Boehner: Link Military Benefits to Debt Limit
Washington — House Speaker John Boehner scrambled on Wednesday to sell a new debt-ceiling solution to his Republican colleagues, encouraging them to demand a restoration of recently cut military benefits in exchange for a one-year extension of the federal government’s borrowing authority.
Though Boehner, R-Ohio, did not formally endorse the idea as his own, he did ask his lieutenants to test it among rank-and-file Republicans.
Boehner’s inner circle said he is casting about to find a solution that can pass the House without rupturing the fractious Republican conference, in which disagreement over past debt-limit strategies has caused considerable turmoil. He also wants to avoid a dramatic partisan fight with the White House, which has long resisted GOP attempts to extract major concessions on the debt ceiling.
“Right now, Jesus himself couldn’t be the speaker and get 218 Republicans behind something, so I think Speaker Boehner is trying his best to come up with a plan that can get close to that,” said Rep. Patrick Tiberi, R-Ohio, a longtime Boehner ally. “Whatever we move, there will be critics everywhere, but at the end of the day we still have to govern.”
This week, Treasury Secretary Jack Lew said the government will run short of cash to pay its bills by the end of the month unless Congress grants additional credit authority.
“Unlike other recent periods when we have had to use extraordinary measures to continue financing the government, this time these measures will give us only a brief span of time,” Lew said Monday in a speech at the Bipartisan Policy Center. “Given these realities, it is imperative that Congress move right away to increase our borrowing authority.”
Outside the House chamber Wednesday night, the plan was gaining momentum, with dozens of GOP members saying they could back it. The benefits for retired military personnel were reduced in last year’s bipartisan budget agreement, which cut $6 billion in payments to veterans over the next 10 years.
“I’d support it in a heartbeat,” said Rep. Doug Lamborn, R-Colo. “We need to figure this thing out, and that’s a way to do it.”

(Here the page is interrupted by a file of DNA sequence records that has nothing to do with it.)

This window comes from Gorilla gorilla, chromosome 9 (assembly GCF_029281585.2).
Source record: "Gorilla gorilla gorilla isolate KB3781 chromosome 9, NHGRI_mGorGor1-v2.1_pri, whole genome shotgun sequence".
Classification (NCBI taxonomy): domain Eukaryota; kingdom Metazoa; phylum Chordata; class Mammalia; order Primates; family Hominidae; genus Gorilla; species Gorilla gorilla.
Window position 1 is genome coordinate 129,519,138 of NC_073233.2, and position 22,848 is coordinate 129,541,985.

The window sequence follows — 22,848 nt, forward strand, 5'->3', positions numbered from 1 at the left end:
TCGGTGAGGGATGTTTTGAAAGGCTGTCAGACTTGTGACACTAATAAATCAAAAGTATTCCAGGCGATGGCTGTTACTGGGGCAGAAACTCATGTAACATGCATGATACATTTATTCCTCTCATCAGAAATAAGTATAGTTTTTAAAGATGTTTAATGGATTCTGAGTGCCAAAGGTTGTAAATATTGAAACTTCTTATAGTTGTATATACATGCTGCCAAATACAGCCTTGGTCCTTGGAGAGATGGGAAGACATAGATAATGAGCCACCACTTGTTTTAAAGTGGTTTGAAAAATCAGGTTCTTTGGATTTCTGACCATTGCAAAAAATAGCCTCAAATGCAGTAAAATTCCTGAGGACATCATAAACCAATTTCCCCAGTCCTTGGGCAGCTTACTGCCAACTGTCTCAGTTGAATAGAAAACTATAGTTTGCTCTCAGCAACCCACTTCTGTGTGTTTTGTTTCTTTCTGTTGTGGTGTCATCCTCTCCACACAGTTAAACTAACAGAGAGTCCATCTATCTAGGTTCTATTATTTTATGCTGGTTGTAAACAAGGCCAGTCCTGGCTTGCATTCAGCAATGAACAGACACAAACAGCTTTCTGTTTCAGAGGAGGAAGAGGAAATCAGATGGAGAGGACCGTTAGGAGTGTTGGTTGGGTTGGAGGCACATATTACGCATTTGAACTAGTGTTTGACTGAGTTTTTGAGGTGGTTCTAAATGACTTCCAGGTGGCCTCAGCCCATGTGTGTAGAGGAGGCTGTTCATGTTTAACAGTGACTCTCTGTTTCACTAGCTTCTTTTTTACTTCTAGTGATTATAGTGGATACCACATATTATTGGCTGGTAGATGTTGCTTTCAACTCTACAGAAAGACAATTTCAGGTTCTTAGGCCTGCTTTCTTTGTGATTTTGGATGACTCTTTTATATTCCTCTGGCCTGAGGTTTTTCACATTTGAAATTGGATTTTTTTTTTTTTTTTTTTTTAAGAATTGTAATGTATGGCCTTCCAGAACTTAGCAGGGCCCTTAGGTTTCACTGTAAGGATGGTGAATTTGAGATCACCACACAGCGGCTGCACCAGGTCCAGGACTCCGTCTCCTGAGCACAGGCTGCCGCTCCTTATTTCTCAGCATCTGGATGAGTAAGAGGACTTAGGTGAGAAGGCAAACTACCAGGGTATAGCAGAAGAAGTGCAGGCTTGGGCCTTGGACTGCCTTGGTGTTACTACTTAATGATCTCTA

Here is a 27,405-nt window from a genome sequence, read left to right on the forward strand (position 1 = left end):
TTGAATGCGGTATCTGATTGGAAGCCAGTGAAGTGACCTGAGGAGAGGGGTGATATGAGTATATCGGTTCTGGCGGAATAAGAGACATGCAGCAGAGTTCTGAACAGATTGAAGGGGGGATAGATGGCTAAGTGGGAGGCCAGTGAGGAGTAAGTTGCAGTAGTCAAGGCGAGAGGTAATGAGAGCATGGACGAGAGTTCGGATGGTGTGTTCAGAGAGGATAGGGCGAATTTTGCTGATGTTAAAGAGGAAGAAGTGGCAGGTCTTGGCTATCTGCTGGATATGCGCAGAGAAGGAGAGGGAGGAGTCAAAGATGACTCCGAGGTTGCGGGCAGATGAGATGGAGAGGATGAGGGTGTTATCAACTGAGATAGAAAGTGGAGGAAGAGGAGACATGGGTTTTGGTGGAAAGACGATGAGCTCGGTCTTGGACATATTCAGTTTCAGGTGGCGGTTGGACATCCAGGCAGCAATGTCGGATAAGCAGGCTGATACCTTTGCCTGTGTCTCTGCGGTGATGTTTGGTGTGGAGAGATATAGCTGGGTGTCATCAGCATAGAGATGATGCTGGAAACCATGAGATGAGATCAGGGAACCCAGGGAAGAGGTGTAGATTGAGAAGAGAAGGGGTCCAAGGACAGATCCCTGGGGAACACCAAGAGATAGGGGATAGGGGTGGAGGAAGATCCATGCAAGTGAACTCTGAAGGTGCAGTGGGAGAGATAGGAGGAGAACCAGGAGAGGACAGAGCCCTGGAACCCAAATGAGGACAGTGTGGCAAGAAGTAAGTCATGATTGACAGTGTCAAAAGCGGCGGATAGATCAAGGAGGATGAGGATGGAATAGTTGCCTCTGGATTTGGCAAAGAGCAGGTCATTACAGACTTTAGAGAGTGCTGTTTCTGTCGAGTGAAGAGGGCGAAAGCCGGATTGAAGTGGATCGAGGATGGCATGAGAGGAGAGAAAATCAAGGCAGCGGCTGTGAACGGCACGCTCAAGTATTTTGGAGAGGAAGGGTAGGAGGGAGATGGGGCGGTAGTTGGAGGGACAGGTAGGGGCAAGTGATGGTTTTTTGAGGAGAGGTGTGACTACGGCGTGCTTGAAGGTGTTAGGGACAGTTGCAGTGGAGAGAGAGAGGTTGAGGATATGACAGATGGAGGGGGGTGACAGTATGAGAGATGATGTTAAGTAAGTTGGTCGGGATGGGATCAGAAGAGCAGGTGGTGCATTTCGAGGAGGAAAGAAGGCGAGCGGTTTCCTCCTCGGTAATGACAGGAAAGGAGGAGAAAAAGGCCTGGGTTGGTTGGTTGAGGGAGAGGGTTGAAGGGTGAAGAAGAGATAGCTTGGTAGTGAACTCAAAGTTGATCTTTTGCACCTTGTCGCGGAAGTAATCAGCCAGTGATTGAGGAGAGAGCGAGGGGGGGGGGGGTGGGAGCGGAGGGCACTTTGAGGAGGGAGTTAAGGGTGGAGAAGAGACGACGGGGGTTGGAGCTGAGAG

Rep. Virginia Foxx, R-N.C., said, “A lot of people are supportive right now, and this idea could be a vehicle that wins backing from a lot of Republicans.”
The new idea emerged after support for two earlier proposals fizzled. One would have involved another attempt to repeal parts of President Barack Obama’s signature health-care law, while the other would have tried to force Obama’s hand on approval of the Keystone XL pipeline.
According to two people present, Boehner argued that the military-benefits maneuver could force some Democrats to join Republicans and also win support from conservatives, who have voiced frustration with the reductions in payouts for retired military personnel.
Boehner’s approach - moving toward a possible tweak to federal pension funding - signals a departure from past debt-ceiling standoffs, in which Republicans have frequently demanded sweeping conservative measures in exchange for an extension. It also underscores Boehner’s desire to avoid a partisan standoff with the White House ahead of the midterm elections.
In recent years, debt-ceiling debates have been a chance for House Republicans to try to leverage concessions from the White House and Senate Democrats in the ongoing battle of spending and deficit control. But after October’s government shutdown, many in the House say they have little appetite for another standoff. Some members say they just want to get it behind them. “Look — we owe the money and we’ve got to do something,” said Rep. Peter King, R-N.Y., a longtime Boehner supporter. “It’s time to end the drama and get it over with.”
Others say that, in the end, Republicans will have to pass a “clean” bill, one with no strings attached, so they should just move on it now.